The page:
When we signed into our campground in Bemidji, Vicki grabbed a handful of brochures for local attractions we might be interested in. One of these was for the Rapid River Logging Camp in Park Rapids, a little town about an hour south of Bemidji. The brochure went something like this: "Trade an hour of your life today for an hour of life in the 19th century. See the logs being floated and hear the sounds of the sawmill." Then it goes on to talk about how the logging camps with the best food attracted the best lumberjacks and blah, blah, blah… "come and eat at our logging camp cookhouse, all-you-can-eat always served family style." So I had visions of a working logging operation with people in period costumes and a waterpowered sawmill, etc.
|A couple of old buildings and the cook shack.|
In the Chippewa National Forest sits one of the few remaining CCC sites, Camp Rabideau. Most of these camps were either torn down or left to rot when the program ended in 1942. The buildings were all prefabricated so that they could be put up quickly when the camp was established and were built on posts, like a backyard deck instead of any kind of solid foundation. They were never really intended
|Vicki lined up for chow|
The camp was set up like an old-style military camp (probably because it was run by the Army) with workers barracks, officers quarters, a community mess hall and a small "hospital" which was really more of a dispensary since anyone who became significantly ill got shipped to the Army base at St. Paul. There are only about four buildings you can actually go into, but we visited the mess hall and the hospital and roamed the grounds for a couple of hours.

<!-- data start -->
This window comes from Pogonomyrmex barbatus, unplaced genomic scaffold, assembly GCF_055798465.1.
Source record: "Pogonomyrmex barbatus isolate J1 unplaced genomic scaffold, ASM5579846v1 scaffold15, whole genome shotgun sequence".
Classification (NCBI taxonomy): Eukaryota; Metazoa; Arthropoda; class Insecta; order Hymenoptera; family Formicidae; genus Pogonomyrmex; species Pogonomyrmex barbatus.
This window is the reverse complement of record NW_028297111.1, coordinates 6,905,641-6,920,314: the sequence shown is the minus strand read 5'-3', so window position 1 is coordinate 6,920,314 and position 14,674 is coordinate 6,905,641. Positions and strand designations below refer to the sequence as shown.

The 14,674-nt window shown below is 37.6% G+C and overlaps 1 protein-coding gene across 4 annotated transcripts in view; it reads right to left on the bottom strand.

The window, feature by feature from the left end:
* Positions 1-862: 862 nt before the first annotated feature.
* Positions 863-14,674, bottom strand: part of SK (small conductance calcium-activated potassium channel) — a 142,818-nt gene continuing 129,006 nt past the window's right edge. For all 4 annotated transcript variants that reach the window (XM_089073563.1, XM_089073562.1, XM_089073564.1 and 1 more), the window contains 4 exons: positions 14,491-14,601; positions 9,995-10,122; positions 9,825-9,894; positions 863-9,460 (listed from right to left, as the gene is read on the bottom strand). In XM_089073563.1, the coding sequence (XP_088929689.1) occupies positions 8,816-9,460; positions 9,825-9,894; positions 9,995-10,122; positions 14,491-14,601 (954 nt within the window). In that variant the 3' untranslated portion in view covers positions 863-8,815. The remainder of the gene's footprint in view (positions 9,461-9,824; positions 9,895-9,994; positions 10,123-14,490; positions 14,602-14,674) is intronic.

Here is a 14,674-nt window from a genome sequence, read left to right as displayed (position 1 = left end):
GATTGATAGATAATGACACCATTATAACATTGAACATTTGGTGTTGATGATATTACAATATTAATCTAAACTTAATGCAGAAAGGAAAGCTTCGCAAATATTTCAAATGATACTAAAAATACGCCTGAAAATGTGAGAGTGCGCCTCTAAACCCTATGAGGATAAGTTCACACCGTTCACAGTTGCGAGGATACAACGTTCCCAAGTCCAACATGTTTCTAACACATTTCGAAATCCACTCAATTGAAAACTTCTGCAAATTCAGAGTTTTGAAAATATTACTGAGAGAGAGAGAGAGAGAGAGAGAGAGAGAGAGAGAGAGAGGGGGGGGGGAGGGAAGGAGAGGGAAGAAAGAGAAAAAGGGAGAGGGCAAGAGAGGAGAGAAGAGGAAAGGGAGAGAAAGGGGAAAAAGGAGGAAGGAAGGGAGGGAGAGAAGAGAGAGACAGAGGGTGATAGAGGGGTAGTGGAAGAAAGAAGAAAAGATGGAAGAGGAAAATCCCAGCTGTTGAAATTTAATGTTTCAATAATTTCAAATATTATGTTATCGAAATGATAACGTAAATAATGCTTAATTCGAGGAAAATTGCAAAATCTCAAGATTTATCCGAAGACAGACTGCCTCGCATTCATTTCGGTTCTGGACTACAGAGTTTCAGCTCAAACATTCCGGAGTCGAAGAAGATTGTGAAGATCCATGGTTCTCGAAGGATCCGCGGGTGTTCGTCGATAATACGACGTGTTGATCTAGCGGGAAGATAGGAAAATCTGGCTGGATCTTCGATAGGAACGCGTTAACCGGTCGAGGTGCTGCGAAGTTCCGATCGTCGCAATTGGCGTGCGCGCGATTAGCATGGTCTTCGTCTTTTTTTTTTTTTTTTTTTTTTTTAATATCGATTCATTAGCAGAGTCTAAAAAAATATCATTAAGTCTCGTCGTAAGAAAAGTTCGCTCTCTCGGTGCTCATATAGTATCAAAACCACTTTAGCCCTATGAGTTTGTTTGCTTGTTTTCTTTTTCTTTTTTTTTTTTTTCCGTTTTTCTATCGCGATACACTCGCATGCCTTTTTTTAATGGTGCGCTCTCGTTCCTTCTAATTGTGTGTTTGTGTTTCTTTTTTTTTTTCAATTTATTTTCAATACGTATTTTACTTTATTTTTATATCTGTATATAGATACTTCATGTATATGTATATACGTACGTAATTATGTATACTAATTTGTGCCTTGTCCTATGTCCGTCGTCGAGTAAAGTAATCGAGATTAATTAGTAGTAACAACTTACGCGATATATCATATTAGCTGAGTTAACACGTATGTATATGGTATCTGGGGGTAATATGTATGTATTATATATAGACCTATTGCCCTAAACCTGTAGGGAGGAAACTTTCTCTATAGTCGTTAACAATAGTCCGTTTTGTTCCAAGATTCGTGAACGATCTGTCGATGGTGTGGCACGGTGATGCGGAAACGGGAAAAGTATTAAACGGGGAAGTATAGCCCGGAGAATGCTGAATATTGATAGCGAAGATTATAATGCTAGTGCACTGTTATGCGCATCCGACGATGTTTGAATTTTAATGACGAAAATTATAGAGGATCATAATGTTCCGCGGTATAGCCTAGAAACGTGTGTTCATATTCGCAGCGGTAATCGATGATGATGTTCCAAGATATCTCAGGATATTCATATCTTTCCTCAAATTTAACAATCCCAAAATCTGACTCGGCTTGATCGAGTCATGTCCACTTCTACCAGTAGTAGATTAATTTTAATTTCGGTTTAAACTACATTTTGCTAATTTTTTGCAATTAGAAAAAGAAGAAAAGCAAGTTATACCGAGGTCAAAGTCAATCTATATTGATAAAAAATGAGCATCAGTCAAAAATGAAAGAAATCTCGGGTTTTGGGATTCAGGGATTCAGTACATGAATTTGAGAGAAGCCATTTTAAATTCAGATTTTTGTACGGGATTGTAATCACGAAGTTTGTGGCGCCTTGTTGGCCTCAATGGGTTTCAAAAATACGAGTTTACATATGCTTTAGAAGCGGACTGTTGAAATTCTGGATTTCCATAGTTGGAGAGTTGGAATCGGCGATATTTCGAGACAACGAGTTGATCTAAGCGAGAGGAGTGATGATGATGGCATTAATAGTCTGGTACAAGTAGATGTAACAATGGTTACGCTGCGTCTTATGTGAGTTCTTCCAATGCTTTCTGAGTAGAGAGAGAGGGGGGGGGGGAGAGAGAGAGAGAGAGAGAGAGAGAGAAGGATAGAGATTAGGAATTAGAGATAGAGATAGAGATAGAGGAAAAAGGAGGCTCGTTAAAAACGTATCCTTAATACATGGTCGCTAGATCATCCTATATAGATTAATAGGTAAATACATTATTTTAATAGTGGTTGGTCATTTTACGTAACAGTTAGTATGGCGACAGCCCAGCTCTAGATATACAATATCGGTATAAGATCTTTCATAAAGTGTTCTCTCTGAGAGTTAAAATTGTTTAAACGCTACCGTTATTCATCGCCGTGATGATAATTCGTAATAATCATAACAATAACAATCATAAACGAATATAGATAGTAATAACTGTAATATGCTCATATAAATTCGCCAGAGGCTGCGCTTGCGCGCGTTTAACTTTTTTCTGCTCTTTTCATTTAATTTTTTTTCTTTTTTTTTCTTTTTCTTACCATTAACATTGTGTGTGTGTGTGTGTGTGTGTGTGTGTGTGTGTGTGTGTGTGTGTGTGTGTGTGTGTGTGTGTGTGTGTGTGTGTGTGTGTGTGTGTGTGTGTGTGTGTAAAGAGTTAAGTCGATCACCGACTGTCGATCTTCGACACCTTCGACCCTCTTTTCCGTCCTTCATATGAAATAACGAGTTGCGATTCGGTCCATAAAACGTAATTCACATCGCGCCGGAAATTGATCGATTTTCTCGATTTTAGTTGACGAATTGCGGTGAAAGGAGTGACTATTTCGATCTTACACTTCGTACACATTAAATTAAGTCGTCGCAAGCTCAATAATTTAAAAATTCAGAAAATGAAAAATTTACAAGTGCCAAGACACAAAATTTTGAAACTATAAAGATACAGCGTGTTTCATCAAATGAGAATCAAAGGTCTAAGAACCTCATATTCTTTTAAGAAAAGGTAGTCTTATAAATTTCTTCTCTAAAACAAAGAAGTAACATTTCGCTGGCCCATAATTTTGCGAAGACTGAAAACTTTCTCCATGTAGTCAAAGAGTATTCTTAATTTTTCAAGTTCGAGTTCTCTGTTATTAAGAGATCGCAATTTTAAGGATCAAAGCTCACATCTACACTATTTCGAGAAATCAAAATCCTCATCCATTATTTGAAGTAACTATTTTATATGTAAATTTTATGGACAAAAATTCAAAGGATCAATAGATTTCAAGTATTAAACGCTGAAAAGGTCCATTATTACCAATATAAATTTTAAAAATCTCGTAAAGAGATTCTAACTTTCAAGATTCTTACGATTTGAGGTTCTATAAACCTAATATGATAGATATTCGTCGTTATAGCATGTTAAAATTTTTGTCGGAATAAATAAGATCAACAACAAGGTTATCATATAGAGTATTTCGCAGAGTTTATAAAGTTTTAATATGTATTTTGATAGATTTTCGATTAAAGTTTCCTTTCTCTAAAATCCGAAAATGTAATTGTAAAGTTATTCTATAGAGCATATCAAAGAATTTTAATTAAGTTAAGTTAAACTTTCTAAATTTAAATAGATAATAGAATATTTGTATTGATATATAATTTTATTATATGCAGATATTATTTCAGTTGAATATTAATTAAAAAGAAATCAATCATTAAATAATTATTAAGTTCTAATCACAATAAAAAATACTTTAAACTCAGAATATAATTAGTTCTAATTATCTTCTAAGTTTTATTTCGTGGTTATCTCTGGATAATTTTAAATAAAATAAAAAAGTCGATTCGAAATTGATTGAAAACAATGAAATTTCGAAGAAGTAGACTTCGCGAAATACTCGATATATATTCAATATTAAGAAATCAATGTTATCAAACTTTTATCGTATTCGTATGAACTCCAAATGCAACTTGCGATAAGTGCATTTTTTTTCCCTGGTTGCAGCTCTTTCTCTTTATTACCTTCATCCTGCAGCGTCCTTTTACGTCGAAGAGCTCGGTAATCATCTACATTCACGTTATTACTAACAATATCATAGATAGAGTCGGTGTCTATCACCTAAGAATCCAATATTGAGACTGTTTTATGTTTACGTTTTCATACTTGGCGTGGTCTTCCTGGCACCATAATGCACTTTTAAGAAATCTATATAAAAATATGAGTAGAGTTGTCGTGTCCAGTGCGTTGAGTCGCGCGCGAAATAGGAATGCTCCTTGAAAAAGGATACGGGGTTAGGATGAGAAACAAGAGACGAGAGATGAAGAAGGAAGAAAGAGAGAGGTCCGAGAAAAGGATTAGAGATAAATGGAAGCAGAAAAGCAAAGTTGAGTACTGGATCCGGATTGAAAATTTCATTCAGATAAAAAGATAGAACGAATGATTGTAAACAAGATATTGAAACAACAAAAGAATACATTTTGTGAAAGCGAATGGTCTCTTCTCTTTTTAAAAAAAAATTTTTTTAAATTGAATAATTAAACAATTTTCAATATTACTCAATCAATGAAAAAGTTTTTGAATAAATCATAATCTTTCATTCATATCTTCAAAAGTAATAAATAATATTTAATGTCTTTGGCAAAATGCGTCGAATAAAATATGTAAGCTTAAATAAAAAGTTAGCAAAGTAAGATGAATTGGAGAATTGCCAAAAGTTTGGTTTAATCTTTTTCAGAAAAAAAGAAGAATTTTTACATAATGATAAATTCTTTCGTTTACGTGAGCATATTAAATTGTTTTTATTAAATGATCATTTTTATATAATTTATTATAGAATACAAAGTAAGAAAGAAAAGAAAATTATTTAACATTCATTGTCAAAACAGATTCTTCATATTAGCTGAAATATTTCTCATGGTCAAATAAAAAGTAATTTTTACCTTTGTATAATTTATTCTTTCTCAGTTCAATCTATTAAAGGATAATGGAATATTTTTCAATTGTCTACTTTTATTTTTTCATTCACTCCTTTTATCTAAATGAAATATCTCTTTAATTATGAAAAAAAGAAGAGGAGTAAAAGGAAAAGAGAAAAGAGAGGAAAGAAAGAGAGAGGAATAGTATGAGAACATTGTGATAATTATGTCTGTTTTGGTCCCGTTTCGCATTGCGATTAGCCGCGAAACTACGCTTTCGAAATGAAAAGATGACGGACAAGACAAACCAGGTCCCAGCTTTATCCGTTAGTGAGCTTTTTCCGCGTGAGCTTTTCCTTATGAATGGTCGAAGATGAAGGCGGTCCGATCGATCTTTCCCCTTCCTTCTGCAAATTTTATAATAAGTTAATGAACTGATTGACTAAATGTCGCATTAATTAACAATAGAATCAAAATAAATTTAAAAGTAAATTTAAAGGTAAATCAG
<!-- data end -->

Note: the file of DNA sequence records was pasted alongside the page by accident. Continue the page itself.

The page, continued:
|Rest house at Scenic State Park|
|Interior. Note scrap wood furniture|
One of the things that we noticed in Minnesota was a dearth of visible wildlife. After spending hours driving through heavily wooded "scenic byways" and "wilderness" after five days we had not seen anything bigger than a squirrel. Finally on Saturday we saw a deer. Unfortunately, it was lying dead by the side of the road and was being picked over by several birds, one of which looked like this.
As we drove by, he flew up into a tree and watched us. We pulled off about 30 yards down the road and got our cameras out. After a few minutes, he got impatient and made a couple of swooping passes at us, possibly hoping he could scare us off. When we didn't budge, he gave up and flapped away over the trees and out of sight.
Our last day in the Bemidji area we drove to "Big Bog", the largest peat bog in the United States. We hiked out onto the bog on a raised walkway. You are not allowed to leave the walkway and the vegetation was so dense we couldn't see more than about 3 feet on either side. Vicki thought it was fascinating, but I do not particularly recommend hiking the Big Bog. It's full of Big Bugs. However, on the drive back, I got this picture so it was at least somewhat worthwhile.
|Barn and mustard field|